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Biomarker assays and MRI-fusion biopsy in the detection of Prostate Cancer

  • Author(s): JANI, SUNILKUMAR GIRISHKUMAR
  • Advisor(s): GREENFIELD, SHELDON
  • et al.
Abstract

Background:

Prostate cancer over-diagnosis and over treatment for indolent disease is an area of concern. Various biomarkers and MRI findings have been utilized to improve the predictability of the prognosis.

Objective:

To determine the correlation between commercially available biomarkers (PSA, PCA3, Neogenomics Assay, OPKO4K, etc.) with findings on multi-parametric MRI and prostate biopsy specimens. 1. To Predict the probability of PCa diagnosis and behavior prior to performing an invasive prostate biopsy. 2. Describe the rate of disagreement in Gleason scores determined from 12-core biopsy versus targeted biopsy. 3. Identify predictors of “Gleason Score Upgrading”.

Design, setting, and participants:

A retrospective chart review was performed to collect the data for the patients seen in the Urology Clinic of the Medical center of the University of California, Irvine. The data from 331 patients were collected for this review.

Outcome measurements and statistical analysis: The assay results of all biomarkers and MRI findings, as available, was compared to the recent pathological diagnosis of prostate biopsy. The highest Gleason score noted on pathology was considered for positive biopsy.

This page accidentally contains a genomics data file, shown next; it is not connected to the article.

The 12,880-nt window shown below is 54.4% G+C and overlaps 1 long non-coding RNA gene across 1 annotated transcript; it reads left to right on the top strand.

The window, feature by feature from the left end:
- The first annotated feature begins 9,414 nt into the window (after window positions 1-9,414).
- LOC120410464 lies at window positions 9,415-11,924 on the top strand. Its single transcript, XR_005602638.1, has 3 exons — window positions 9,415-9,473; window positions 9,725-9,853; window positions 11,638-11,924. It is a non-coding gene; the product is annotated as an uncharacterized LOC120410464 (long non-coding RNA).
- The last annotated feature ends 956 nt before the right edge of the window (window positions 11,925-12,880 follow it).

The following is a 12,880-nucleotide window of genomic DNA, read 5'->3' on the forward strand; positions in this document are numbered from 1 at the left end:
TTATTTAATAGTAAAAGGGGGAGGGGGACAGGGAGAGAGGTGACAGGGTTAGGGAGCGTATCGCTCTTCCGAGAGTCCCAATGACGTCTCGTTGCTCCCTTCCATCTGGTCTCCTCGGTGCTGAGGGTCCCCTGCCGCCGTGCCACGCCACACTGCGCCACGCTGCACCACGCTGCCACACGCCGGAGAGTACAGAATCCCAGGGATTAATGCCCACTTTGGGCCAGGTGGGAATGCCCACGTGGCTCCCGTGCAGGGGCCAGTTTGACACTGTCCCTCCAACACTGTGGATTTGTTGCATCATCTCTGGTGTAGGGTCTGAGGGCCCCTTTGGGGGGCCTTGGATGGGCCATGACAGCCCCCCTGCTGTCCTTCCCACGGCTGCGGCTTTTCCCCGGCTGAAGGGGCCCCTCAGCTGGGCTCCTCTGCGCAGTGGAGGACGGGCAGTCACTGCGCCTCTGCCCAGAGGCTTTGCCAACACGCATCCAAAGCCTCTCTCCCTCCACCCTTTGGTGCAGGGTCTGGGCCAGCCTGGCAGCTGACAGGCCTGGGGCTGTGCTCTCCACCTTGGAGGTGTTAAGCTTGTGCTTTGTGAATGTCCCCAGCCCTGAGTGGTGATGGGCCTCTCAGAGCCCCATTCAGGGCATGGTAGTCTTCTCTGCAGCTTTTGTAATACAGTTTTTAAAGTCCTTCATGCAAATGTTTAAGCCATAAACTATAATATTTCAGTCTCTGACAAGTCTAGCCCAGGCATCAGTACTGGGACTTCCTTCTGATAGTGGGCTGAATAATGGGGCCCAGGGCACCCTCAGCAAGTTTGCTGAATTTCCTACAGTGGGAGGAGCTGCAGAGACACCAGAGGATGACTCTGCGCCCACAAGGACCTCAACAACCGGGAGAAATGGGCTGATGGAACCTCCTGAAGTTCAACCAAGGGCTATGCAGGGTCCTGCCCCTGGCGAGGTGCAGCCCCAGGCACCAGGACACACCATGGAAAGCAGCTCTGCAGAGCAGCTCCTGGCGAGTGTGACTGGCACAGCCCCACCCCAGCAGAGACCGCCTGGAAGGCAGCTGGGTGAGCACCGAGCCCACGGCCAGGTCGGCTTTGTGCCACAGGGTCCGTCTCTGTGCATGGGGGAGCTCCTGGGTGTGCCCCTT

Results:

The mean patient age was 65 years and mean PSA level was 7.72ng/ml. The overall cancer detection rate was 49.52% (119 of 226 patients). PCA3 was found to have better predictability for a positive biopsy results (OR: 1.04(1.01-1.07); p=0.004) and. PI-RADS score 3 predicted against positive biopsy outcomes (OR: 1.43(1.01-2.02); p=0.019) and PI-RADS score 5 predicted positive biopsy outcomes (OR: 7.69(3.04-19.41); p=<0.001). MRI/US-fusion-guided biopsies resulted in Gleason score upgrading in 26% of cases, and among those upgraded cases, 30% were upgraded to clinically significant disease. We also found that the standard 12-core biopsy method resulted in Gleason score upgrading of 28% of cases, and among those upgraded cases, 21% were upgraded to clinically significant disease. On multivariate analysis, MP-MRI suspicion, Age, and PSA above 10 were associated with Gleason score upgrading in the targeted lesions.

Conclusion:

PCA3 and MP-MRI findings can be considered to predict the outcomes of prostate biopsies and patients who are likely to get benefit from prostate biopsy can be selected and sparing the patients harboring indolent disease. MRI/US-fusion-guided biopsies resulted in Gleason score upgrading in 26% cases, among those upgraded cases, 30% were upgraded to clinically significant disease. MRI/US-fusion-guided biopsy missed more cases of less aggressive disease and fewer cases of highly aggressive disease as compared to standard 12-core TRUS biopsy.

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